•  •  Dark Mode

Your Interests & Preferences

I am a...

law firm lawyer
in-house company lawyer
litigation lawyer
law student
aspiring student

Website Look & Feel

 •  •  Dark Mode
Blog Layout

Save preferences

In defence of a young bar: Why the BCI can’t & shouldn’t shut young lawyers out of courts

Supreme Court advocate Nipun Saxena argues for a young bar and why the Bar Council of India (BCI) should not curtail the practice of young lawyers any further.

“Then said David to the Philistine (Goliath), Thou comest to me with a sword, and with a spear, and with a shield: but I come to thee in the name of the LORD of hosts, the God of the armies of Israel, whom thou hast defied.
And David put his hand in his bag, and took thence a stone, and slang [it], and smote the Philistine in his forehead, that the stone sunk into his forehead; and he fell upon his face to the earth.”

1 Samuel 17:45:49

The story dates back to the time when India was undivided, in a house at Shikarpur in the province of Sindh, where a boy aged 13 had completed his matriculation, and was all set to join college.

At that time the minimum age of joining the bar was 18 years. But this boy, who was merely 17 and had completed his course was all set and prepared to argue his first ever matter in a court of law, defending his stance and convincing the Court of his competence, which lead to a special resolution passed by the bar, allowing the young boy to enrol as an advocate, whom the world today knows as Ram Jethmalani.

Many years have passed but the issue of competence still hangs in a delicate balance, especially in light of the new regulations, which the Bar Council of India proposes to pass, in an earnest attempt to regulate the conduct and practice of advocates.

[See Legally India report for details of the regulations]

Not all bad

The notification of some provisions of the Bar Council of India Certificate of Practice and Renewal Rules, 2014 (in short, the BCI Rules) has met stiff resistance from lawyers who have recently enrolled the bar, but not all is bad.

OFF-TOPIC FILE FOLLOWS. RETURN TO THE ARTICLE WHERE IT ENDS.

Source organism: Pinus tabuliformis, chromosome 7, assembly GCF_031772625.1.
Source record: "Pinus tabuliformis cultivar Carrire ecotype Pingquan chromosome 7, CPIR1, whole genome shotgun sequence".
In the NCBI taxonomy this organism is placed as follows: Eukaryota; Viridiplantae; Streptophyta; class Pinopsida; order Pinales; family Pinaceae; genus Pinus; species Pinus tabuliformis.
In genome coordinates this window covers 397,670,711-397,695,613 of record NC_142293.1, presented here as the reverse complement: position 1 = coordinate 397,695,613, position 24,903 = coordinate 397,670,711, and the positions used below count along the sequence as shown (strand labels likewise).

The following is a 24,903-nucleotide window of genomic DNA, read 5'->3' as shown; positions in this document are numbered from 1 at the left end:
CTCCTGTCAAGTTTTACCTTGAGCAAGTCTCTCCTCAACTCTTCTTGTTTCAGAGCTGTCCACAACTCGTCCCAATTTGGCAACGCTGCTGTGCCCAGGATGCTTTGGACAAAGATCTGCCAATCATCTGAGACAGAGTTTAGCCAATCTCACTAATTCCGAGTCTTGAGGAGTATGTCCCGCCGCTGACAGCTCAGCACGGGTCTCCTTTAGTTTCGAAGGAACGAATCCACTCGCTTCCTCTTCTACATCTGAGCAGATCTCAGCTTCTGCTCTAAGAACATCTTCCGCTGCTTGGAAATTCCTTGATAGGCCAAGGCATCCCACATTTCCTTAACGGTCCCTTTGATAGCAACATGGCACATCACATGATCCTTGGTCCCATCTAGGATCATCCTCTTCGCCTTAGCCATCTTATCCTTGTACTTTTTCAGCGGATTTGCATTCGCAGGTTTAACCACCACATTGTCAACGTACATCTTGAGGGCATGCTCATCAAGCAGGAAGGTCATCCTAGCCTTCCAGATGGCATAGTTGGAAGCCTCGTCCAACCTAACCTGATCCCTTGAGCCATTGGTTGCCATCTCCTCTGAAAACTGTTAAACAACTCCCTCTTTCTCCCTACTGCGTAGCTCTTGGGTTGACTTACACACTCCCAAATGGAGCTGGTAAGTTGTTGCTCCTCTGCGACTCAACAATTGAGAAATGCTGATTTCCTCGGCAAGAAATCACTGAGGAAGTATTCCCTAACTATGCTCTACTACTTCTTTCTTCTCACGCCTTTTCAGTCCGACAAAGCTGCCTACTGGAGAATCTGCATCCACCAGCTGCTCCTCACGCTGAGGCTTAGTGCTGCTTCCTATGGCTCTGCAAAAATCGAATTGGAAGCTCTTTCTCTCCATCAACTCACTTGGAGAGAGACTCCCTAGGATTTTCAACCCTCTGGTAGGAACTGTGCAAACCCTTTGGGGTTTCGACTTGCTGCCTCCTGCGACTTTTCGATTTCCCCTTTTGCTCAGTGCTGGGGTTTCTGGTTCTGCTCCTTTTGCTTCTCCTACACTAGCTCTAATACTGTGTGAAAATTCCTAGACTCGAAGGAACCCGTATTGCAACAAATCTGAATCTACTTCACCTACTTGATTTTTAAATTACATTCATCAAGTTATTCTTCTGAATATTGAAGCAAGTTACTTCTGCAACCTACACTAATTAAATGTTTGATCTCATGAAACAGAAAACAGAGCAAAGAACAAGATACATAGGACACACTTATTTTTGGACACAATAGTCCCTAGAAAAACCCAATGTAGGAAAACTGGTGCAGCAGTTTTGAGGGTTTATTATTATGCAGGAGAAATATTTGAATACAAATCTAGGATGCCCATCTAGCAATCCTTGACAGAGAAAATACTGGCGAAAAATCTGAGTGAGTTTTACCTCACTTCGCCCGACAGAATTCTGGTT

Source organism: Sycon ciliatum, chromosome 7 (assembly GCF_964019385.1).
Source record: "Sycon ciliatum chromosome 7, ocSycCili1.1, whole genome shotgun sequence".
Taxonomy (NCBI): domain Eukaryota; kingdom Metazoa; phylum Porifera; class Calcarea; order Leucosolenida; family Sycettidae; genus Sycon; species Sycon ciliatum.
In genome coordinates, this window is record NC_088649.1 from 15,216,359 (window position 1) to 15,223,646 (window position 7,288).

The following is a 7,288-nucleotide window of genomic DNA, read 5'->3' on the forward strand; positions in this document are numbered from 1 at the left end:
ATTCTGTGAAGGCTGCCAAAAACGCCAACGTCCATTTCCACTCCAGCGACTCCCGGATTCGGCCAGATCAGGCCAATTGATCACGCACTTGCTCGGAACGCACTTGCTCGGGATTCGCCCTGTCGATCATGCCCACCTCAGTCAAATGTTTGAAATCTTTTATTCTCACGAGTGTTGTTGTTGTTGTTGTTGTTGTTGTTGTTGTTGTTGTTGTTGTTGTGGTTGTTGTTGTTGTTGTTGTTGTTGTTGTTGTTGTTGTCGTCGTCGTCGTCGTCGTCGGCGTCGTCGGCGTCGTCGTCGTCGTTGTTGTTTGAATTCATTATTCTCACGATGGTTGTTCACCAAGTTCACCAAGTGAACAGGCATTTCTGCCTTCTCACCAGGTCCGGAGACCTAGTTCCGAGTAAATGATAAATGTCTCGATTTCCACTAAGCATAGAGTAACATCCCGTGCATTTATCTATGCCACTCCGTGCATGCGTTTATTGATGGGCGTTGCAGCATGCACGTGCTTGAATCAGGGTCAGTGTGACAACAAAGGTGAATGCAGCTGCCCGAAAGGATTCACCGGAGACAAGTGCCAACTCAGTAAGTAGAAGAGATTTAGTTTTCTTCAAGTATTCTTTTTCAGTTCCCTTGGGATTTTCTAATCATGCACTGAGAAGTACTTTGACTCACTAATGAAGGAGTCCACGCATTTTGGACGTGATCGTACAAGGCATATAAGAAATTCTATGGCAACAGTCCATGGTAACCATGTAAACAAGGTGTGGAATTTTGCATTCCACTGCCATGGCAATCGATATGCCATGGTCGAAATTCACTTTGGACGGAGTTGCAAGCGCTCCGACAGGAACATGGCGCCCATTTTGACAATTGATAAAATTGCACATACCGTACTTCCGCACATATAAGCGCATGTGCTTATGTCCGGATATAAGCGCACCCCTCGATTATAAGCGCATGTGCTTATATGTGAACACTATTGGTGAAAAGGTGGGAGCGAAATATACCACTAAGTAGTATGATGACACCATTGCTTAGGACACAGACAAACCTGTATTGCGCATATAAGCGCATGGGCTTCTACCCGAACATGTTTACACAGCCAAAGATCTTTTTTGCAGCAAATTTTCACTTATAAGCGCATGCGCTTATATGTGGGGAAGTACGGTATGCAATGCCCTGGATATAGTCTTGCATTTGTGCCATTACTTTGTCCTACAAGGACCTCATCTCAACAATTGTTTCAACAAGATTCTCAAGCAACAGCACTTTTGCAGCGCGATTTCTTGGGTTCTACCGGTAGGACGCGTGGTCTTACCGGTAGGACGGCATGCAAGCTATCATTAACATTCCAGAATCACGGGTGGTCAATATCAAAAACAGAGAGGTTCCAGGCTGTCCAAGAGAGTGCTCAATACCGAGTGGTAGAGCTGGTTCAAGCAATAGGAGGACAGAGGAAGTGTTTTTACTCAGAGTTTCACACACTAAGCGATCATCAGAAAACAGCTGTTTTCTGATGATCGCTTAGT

The Bar Council under its statutory mandate has also made an earnest attempt with the rules to ‘weed out’ those lawyers who have discontinued their practice after they have been enrolled but continue to exist on the roll of advocates. The rules also introduce a requirement to renew the practising certificate every five years.

These steps are immensely important in ensuring that the quality of lawyers that are practicing before the courts of law is not jeopardised, or that the various schemes for the welfare of the advocates, and the expenses incurred by bar councils in implementing them, is to be only retained by those who are advocates in the strict sense of the term. This also ensures that the quality of ‘practising’ advocates is retained, and those who are pursuing auxiliary career choices are struck off from the roll prepared by the bar.

However, on closer perusal of the rules there seems to be more than what meets the eye, particularly the infamous Rule 7, which is now also subject of litigation before the Hon'ble Madras High Court.

Youth controversy

The main controversy concerns the new changes proposed by Rule 7 of Chapter III of the BCI Rules:

7. Conditions for practicing law in different Courts of law:

7.1 An advocate, enrolled on the Roll of advocates after the enforcement of these Rules, after having obtained/renewed Certificate of Practice, shall be entitled to practice law only before such Courts of Law as are equivalent to Sessions Judge or District Judge and such other Courts in specific field/s of law that are exercising original jurisdiction in the matters covered by such fields of law and all other Courts which are subordinate to them.

7.2 An advocate, enrolled on the Roll of advocates after the enforcement of these Rules, after having practiced law before Courts, Tribunals etc. mentioned in Rule 7.1 for a period of not less than two (2) years, shall be entitled to practice law before a High Court and such other Courts in specific fields of law that are exercising appellate or revisional jurisdiction in the matters covered by such fields of law and all other Courts which are subordinate to them.